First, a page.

A Hungry World
|"Bikini islanders arrive on Rongerik Atoll and unload pandanus for thatching the roofs of their new buildings," March 7, 1946 (source)|
From the "Special Issue: A Report to America Two Years After V-Day," This Week magazine, August 10, 1947, pp. 4-5.
It is the first concern of a hungry world. Trouble looms for the nations which cannot provide it
CORRESPONDENTS Bill Downs and Dave Seymour were standing in front of a red-brick schoolhouse in Reims, France. It is now a trade school for 1,500 boys. On the seventh of May, 1945, it was the scene of the final surrender of the German forces to the Allied troops.
Downs was viciously interrupted by the shrill scream of a siren. Downs jumped. He hadn't heard that sound in two years. The teacher smiled.
"Don't worry," she said. "It's all right. You see, food is very scarce and meat is very scarce. And when we can have fish we're very glad to announce to the people that fish is coming. So, the siren that used to announce bombers is used to announce food."
In Paris, the woman who is wearing an American medal because she was a resistance leader said: "People are unhappy about the government. After two years the war is over and we're still starving. We have no bread, we have no meat, we have very few vegetables—and at extravagant prices. I have to buy some things at the black market. As little as possible, because I am absolutely, deadly against black markets—but I can't starve either."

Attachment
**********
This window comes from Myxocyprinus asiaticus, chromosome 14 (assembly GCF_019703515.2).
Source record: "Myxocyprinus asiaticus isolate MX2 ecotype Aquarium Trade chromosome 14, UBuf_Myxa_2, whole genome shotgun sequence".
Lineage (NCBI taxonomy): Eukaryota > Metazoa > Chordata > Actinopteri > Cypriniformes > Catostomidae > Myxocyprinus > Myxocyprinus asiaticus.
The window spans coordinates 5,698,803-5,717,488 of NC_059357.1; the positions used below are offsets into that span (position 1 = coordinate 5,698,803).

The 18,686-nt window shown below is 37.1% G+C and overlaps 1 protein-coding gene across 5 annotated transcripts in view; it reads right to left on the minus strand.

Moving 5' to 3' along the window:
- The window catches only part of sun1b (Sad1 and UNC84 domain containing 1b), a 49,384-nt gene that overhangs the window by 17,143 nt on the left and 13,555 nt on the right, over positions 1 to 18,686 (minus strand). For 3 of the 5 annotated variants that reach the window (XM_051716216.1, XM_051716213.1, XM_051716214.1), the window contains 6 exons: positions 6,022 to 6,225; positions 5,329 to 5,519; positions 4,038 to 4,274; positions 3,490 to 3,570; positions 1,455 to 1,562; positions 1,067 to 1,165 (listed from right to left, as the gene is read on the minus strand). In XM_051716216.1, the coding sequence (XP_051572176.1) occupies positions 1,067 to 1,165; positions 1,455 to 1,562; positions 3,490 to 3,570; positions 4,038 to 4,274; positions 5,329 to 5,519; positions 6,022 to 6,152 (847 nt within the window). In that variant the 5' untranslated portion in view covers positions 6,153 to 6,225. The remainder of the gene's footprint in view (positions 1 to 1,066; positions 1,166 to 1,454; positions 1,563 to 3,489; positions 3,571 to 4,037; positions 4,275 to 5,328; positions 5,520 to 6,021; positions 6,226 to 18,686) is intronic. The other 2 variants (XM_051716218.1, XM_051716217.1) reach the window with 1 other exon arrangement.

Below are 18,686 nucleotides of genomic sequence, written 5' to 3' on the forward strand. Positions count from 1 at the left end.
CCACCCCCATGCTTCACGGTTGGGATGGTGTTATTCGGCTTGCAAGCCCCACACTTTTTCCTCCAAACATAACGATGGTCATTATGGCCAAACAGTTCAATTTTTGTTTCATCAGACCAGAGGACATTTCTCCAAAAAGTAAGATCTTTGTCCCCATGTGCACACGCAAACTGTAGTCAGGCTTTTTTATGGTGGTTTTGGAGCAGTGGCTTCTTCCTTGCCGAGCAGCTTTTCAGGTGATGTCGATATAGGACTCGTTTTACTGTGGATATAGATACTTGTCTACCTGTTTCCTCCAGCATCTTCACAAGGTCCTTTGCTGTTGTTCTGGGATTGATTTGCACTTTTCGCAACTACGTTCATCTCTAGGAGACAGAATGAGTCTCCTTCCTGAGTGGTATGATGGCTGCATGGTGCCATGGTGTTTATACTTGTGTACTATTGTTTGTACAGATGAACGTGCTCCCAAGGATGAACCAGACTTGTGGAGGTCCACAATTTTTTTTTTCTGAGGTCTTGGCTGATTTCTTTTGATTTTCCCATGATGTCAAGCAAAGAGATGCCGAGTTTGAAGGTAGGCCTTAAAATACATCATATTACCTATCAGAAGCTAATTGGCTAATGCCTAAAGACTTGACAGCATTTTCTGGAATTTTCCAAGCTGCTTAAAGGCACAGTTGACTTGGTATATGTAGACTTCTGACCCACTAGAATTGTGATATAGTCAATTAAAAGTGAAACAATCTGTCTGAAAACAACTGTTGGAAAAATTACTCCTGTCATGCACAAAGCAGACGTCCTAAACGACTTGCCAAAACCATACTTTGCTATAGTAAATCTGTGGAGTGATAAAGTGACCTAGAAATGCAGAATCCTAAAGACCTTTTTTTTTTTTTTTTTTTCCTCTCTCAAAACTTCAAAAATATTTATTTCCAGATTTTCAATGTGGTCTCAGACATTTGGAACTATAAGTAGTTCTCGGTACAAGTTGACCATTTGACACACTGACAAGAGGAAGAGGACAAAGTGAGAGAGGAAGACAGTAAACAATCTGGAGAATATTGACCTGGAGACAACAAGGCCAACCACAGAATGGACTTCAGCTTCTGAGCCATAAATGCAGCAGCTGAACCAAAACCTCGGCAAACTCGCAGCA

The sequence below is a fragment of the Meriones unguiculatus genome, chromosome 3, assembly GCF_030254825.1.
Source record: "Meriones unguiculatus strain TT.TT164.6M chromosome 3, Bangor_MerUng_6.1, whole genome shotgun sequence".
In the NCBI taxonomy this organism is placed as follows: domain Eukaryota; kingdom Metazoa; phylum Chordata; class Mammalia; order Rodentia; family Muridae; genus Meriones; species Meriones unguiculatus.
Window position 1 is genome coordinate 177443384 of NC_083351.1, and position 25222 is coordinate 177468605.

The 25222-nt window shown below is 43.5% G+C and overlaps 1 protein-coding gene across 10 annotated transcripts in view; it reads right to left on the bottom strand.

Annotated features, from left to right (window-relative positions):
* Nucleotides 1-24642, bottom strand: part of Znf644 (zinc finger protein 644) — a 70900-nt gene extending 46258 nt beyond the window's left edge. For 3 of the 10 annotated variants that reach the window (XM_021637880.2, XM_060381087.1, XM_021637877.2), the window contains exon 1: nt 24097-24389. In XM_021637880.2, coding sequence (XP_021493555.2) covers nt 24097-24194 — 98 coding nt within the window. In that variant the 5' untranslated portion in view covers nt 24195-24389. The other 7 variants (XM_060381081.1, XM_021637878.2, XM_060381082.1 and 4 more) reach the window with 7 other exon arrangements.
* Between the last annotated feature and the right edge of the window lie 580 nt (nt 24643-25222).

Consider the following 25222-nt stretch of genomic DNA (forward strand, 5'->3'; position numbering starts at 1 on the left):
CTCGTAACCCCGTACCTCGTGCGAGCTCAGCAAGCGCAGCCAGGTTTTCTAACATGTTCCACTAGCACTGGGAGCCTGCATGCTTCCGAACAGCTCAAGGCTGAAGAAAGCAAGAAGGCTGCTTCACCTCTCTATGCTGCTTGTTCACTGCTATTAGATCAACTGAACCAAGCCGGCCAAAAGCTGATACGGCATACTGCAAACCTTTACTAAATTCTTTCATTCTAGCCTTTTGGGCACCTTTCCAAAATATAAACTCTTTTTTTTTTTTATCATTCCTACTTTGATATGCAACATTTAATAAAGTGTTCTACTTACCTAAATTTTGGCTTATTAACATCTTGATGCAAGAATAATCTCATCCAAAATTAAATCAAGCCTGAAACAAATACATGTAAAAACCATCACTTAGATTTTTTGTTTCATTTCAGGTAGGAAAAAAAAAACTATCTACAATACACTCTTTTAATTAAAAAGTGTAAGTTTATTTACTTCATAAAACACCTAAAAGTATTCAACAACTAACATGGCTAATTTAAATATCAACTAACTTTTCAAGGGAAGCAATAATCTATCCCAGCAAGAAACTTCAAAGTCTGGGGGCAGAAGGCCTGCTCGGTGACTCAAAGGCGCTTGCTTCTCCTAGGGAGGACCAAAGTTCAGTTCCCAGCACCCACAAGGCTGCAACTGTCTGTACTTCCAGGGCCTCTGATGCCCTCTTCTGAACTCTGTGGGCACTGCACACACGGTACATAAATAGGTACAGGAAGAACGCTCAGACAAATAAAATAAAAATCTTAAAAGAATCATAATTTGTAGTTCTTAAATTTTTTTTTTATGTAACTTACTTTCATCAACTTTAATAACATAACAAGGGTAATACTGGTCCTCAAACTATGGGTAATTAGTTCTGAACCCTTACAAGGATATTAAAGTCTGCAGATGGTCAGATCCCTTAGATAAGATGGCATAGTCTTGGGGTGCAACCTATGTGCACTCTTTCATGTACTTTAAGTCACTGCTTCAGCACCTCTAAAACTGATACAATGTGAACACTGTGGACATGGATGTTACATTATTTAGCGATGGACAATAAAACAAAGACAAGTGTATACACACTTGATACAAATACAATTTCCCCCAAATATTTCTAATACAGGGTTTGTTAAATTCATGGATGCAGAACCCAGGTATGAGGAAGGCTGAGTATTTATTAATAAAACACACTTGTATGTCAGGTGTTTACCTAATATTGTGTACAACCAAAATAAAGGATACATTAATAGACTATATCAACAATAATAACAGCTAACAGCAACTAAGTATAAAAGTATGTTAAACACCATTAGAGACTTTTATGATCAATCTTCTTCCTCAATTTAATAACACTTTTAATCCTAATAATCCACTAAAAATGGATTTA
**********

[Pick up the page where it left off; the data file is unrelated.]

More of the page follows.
AND this is strange: the French capital is only a four-and-a-half hour drive from Normandy where the countryside is rolling in meat and butter and vegetables. The food isn't getting through because of snarled distribution, valueless currency, lack of consumer goods.
The city dwellers in France are mad about that. So are the residents of Tokyo because the same thing is happening to them. The Japanese are more polite about it but, in the end, the government gets the blame.
Jack Jackson, the BBC engineer with the European crew, ate more meat and butter a day in Normandy than he could get in a week in Britain. The significant result was an upset stomach.
In England, the food is the same as in wartime. Adequate but dull. You still see the queues of housewives standing before the shops marked "Horsemeat—fit for human consumption." If a GI returned to a British home today, he would find that same powdered eggs, the same oatmeal-filled sausages, the same dark bread. The meat ration would last only two days of the week, as it did before. But the prices, the housewives say, "are a hundred per cent more than they were. Everything is going up. You try to cut down one week but what you cut down one week, you spend the next.
"What's our biggest problem in food? Well, it's getting something for dinner each day."
In Germany, where people don't quite connect the fact that they're hungry with the fact that they started and lost a war, "dinner" is almost out of the vocabulary. The town of Essen, in the Ruhr mining district, is half-alive. A family of five was still in bed in its tiny, rubble shack at 10 one morning. "We call this calorie sleeping, explained Frau Albert Schulze. "By sleeping in the morning you don't have to eat breakfast. It saves food."